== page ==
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ASH 2018: Dr. John Byrd on Acalabrutinib in CLL

In science and medicine, information is constantly changing and may become out-of-date as new data emerge. All articles and interviews are informational only, should never be considered medical advice, and should never be acted on without review with your health care team.

Over the last 8 years helped lead the charge of new targeted therapies in chronic lymphocytic leukemia with the approval of ibrutinib.

Ibrutinib is the first in class FDA approved oral targeted therapy that blocks the B cell receptor (BCR) by tightly binding downstream to Bruton’s Tyrosine Kinase (BTK) and preventing it from sending the pro- survival signaling to the cancer cell and changing CLL treatment forever.

But ibrutinib inhibits other kinases. Kinases are simply enzymes that are involved in metabolism, cell signaling, protein regulation and cellular transport.

The other kinases inhibited by ibrutinib may lead to some of its “off target” side effects but might also contribute to its efficacy by its effects on the T cells and other “nurse- like” cells that support the CLL’s growth and longevity.

Acalabrutinib is a more specific BTK inhibitor approved for use in a related B-cell cancer, mantle cell lymphoma (MCL) but not CLL, although it is recommended in the NCCN guidelines for those intolerant of Ibrutinib. That’s good as it helps ensure that insurance will cover it.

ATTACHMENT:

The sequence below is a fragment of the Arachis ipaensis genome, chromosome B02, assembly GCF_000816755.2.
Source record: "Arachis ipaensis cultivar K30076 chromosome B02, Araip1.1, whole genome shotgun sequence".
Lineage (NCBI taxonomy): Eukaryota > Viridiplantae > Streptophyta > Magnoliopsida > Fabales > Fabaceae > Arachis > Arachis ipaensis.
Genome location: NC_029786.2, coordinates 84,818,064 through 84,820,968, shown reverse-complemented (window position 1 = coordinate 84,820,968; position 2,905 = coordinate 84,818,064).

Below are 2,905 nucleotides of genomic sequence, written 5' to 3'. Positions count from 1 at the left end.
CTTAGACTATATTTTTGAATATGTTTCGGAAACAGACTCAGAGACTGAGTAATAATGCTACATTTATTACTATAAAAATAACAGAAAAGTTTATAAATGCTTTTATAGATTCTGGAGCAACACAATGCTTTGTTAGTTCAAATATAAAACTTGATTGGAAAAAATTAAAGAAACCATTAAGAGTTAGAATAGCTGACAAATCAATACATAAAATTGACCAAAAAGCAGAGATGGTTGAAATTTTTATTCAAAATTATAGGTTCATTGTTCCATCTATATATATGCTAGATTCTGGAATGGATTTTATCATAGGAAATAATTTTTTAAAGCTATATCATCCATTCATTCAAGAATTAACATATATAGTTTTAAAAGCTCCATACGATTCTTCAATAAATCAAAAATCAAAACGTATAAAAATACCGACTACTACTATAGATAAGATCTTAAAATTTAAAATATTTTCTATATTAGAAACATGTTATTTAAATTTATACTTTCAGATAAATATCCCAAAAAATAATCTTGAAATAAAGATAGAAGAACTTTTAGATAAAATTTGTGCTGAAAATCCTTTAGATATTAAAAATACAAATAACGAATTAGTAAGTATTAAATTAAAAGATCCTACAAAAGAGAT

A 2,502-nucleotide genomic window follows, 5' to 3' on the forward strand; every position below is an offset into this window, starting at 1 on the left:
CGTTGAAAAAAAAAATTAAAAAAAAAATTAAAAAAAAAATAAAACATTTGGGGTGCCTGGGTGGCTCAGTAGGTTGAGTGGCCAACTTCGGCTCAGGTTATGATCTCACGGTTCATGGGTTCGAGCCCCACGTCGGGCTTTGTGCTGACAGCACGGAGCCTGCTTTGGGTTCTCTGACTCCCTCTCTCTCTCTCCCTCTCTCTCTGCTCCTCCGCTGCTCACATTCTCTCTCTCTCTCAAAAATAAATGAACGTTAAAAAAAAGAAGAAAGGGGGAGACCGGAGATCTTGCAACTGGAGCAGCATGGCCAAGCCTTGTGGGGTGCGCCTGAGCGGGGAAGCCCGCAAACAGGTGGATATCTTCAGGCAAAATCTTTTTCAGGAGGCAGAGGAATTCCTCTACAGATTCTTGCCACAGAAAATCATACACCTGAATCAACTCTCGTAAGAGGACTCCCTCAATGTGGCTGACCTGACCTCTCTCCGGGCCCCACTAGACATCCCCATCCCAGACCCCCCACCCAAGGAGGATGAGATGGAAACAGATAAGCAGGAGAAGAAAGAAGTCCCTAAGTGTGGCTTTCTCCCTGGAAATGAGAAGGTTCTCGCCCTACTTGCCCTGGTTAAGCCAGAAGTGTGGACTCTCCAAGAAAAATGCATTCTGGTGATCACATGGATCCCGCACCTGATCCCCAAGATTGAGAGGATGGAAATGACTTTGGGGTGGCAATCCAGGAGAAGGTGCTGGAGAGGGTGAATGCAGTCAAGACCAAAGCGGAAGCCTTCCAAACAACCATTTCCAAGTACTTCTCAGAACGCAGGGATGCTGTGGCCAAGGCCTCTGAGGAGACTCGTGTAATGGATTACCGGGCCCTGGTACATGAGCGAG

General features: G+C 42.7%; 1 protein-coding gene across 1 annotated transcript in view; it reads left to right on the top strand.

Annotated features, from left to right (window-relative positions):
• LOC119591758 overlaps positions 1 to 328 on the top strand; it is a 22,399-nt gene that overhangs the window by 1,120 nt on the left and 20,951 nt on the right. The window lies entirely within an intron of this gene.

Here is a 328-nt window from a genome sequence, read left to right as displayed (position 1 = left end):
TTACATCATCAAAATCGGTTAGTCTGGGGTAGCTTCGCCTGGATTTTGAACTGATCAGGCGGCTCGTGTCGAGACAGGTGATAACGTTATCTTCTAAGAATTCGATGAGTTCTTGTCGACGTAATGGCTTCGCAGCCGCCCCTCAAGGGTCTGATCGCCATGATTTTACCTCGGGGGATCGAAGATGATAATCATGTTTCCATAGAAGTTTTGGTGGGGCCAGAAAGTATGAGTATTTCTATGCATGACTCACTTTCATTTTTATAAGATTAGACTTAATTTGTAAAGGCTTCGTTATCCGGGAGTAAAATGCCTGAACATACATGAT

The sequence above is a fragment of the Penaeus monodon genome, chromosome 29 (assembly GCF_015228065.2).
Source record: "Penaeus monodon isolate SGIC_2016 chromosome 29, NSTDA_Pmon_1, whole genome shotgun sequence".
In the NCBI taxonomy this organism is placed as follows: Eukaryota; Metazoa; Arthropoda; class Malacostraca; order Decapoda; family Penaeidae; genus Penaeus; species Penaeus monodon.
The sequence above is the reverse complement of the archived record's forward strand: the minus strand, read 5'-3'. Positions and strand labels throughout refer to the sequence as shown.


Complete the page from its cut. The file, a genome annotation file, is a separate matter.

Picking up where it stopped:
There are ongoing studies that will likely lead to its approval in CLL.

I interviewed Dr. Byrd about an acalabrutinib trial that he led and presented at ASH 2018 in San Diego.

Take Aways:

  • In 99 treatment naïve chronic lymphocytic leukemia patients, there was a 97% overall response rate (ORR).
  • The responses are durable over the 44 months that the patients have been followed (see Figure 1 and 2 below with the nearly flat line survival curves showing very few patients falling below the 100% line by progressing or by having an “event” such as death, progression or stopping the drug due to adverse events (AEs).
  • Only 2 went off acalabrutinib due to disease progression.
  • Infections tended to occur early and there was one fatal infection.
  • Common problems were diarrhea (47%) and headaches (44%) with the latter seeming to be a specific side effect with acalabrutinib that is usually easily handled with acetaminophen.
  • Bleeding and bruising rates are similar to ibrutinib.
  • There may be less atrial fibrillation and hypertension.
  • The numbers are small but so far there have been no cases of Richter’s Transformation.
  • A study comparing acalabrutinib, acalabrutinib with obinutuzumab, and chlorambucil with obinutuzumab may lead to its approval, but it is taking a long time to read out as all arms are doing so well.

Conclusions:

Acalabrutinib is a second generation BTK inhibitor that appears to be very active in CLL and may have a different and milder side effect profile than ibrutinib.

Here is our interview from the last day of ASH 2018

Here is the link to the abstract itself

http://www.bloodjournal.org/content/132/Suppl_1/692

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